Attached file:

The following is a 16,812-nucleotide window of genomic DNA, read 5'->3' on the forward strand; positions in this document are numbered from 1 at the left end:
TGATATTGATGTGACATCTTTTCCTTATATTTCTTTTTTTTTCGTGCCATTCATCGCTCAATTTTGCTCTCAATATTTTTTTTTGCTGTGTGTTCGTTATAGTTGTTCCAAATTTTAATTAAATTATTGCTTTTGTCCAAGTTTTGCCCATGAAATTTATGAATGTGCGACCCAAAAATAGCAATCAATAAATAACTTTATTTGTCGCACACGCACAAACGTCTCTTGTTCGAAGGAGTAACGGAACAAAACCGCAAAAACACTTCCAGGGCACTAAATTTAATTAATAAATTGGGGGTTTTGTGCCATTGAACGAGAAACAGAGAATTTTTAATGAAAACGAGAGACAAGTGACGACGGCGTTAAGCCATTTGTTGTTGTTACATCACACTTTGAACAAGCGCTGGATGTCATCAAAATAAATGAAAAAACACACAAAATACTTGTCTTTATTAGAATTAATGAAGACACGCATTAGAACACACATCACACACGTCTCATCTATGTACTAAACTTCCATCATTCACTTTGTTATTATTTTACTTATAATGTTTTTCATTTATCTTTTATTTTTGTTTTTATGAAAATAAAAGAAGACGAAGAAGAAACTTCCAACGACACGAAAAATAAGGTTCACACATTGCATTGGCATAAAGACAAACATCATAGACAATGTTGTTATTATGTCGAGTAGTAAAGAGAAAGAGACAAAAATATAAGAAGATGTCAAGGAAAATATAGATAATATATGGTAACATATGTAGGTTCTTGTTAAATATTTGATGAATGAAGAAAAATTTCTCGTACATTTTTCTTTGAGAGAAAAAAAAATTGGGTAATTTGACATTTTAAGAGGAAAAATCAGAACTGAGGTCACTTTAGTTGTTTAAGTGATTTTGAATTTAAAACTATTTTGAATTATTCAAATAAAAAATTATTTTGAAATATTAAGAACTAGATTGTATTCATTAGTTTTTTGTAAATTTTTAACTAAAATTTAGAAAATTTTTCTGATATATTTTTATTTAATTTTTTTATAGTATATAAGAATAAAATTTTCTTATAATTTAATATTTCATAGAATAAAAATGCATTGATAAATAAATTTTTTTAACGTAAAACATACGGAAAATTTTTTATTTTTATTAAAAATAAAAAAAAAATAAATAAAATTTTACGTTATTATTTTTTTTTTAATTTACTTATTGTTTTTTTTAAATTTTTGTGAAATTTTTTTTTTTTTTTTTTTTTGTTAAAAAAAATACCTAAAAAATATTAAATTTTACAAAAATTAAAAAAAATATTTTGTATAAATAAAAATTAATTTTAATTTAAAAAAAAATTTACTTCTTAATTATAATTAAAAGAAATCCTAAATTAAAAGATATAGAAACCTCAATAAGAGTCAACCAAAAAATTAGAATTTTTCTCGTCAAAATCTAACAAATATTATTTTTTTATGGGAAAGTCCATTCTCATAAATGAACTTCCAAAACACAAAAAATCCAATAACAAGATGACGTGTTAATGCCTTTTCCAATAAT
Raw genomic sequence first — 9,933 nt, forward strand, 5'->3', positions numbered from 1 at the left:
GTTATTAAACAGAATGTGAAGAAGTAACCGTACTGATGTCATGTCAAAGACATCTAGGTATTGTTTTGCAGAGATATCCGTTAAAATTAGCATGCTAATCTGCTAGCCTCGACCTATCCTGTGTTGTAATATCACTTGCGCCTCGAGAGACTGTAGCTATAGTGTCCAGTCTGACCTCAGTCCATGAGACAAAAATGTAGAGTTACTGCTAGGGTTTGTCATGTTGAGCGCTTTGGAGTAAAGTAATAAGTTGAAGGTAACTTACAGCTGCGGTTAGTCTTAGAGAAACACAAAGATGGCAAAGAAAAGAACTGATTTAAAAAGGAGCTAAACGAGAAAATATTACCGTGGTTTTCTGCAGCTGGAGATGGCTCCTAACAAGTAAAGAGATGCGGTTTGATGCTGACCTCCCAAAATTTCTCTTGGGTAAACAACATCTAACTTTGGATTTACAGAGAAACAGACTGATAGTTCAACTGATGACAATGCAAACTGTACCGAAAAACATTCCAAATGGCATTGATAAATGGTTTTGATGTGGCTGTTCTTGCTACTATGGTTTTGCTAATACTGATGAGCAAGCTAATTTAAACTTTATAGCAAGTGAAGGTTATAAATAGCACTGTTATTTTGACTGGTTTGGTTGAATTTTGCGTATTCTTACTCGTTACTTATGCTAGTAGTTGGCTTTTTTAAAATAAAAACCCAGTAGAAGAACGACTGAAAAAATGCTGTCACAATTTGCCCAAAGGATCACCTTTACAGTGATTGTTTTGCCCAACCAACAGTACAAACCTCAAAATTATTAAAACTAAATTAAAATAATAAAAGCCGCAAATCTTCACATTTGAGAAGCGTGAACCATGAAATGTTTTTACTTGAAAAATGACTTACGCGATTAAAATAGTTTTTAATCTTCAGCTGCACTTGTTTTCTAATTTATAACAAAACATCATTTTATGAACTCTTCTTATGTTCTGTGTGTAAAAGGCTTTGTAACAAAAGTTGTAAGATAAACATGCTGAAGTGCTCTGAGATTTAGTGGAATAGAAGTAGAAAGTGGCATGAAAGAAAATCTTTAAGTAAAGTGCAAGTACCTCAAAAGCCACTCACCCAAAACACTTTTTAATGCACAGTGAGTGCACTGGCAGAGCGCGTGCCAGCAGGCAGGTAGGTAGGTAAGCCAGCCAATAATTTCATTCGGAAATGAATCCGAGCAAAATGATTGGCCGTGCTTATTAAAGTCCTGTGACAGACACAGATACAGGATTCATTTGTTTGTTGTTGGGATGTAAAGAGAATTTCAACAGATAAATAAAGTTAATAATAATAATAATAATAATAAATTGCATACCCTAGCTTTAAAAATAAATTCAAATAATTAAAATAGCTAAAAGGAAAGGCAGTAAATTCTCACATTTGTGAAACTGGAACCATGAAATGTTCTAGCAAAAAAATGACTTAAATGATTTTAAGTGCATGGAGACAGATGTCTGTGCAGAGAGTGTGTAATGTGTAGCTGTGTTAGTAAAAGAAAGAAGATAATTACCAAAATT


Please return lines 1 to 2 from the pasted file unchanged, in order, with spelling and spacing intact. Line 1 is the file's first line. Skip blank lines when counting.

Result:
The following is a 16,812-nucleotide window of genomic DNA, read 5'->3' on the forward strand; positions in this document are numbered from 1 at the left end:
TGATATTGATGTGACATCTTTTCCTTATATTTCTTTTTTTTTCGTGCCATTCATCGCTCAATTTTGCTCTCAATATTTTTTTTTGCTGTGTGTTCGTTATAGTTGTTCCAAATTTTAATTAAATTATTGCTTTTGTCCAAGTTTTGCCCATGAAATTTATGAATGTGCGACCCAAAAATAGCAATCAATAAATAACTTTATTTGTCGCACACGCACAAACGTCTCTTGTTCGAAGGAGTAACGGAACAAAACCGCAAAAACACTTCCAGGGCACTAAATTTAATTAATAAATTGGGGGTTTTGTGCCATTGAACGAGAAACAGAGAATTTTTAATGAAAACGAGAGACAAGTGACGACGGCGTTAAGCCATTTGTTGTTGTTACATCACACTTTGAACAAGCGCTGGATGTCATCAAAATAAATGAAAAAACACACAAAATACTTGTCTTTATTAGAATTAATGAAGACACGCATTAGAACACACATCACACACGTCTCATCTATGTACTAAACTTCCATCATTCACTTTGTTATTATTTTACTTATAATGTTTTTCATTTATCTTTTATTTTTGTTTTTATGAAAATAAAAGAAGACGAAGAAGAAACTTCCAACGACACGAAAAATAAGGTTCACACATTGCATTGGCATAAAGACAAACATCATAGACAATGTTGTTATTATGTCGAGTAGTAAAGAGAAAGAGACAAAAATATAAGAAGATGTCAAGGAAAATATAGATAATATATGGTAACATATGTAGGTTCTTGTTAAATATTTGATGAATGAAGAAAAATTTCTCGTACATTTTTCTTTGAGAGAAAAAAAAATTGGGTAATTTGACATTTTAAGAGGAAAAATCAGAACTGAGGTCACTTTAGTTGTTTAAGTGATTTTGAATTTAAAACTATTTTGAATTATTCAAATAAAAAATTATTTTGAAATATTAAGAACTAGATTGTATTCATTAGTTTTTTGTAAATTTTTAACTAAAATTTAGAAAATTTTTCTGATATATTTTTATTTAATTTTTTTATAGTATATAAGAATAAAATTTTCTTATAATTTAATATTTCATAGAATAAAAATGCATTGATAAATAAATTTTTTTAACGTAAAACATACGGAAAATTTTTTATTTTTATTAAAAATAAAAAAAAAATAAATAAAATTTTACGTTATTATTTTTTTTTTAATTTACTTATTGTTTTTTTTAAATTTTTGTGAAATTTTTTTTTTTTTTTTTTTTTGTTAAAAAAAATACCTAAAAAATATTAAATTTTACAAAAATTAAAAAAAATATTTTGTATAAATAAAAATTAATTTTAATTTAAAAAAAAATTTACTTCTTAATTATAATTAAAAGAAATCCTAAATTAAAAGATATAGAAACCTCAATAAGAGTCAACCAAAAAATTAGAATTTTTCTCGTCAAAATCTAACAAATATTATTTTTTTATGGGAAAGTCCATTCTCATAAATGAACTTCCAAAACACAAAAAATCCAATAACAAGATGACGTGTTAATGCCTTTTCCAATAAT